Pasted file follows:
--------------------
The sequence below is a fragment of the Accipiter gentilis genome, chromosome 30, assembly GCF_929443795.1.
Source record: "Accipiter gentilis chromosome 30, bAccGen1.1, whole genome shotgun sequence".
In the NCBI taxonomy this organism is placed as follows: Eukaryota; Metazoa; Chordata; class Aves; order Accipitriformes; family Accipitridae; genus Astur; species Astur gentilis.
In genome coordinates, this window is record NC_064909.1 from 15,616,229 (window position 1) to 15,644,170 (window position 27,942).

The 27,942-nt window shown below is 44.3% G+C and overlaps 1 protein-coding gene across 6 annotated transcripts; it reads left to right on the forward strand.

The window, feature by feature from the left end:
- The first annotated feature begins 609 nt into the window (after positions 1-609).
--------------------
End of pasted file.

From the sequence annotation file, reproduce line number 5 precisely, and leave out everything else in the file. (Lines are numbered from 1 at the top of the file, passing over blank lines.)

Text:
The 27,942-nt window shown below is 44.3% G+C and overlaps 1 protein-coding gene across 6 annotated transcripts; it reads left to right on the forward strand.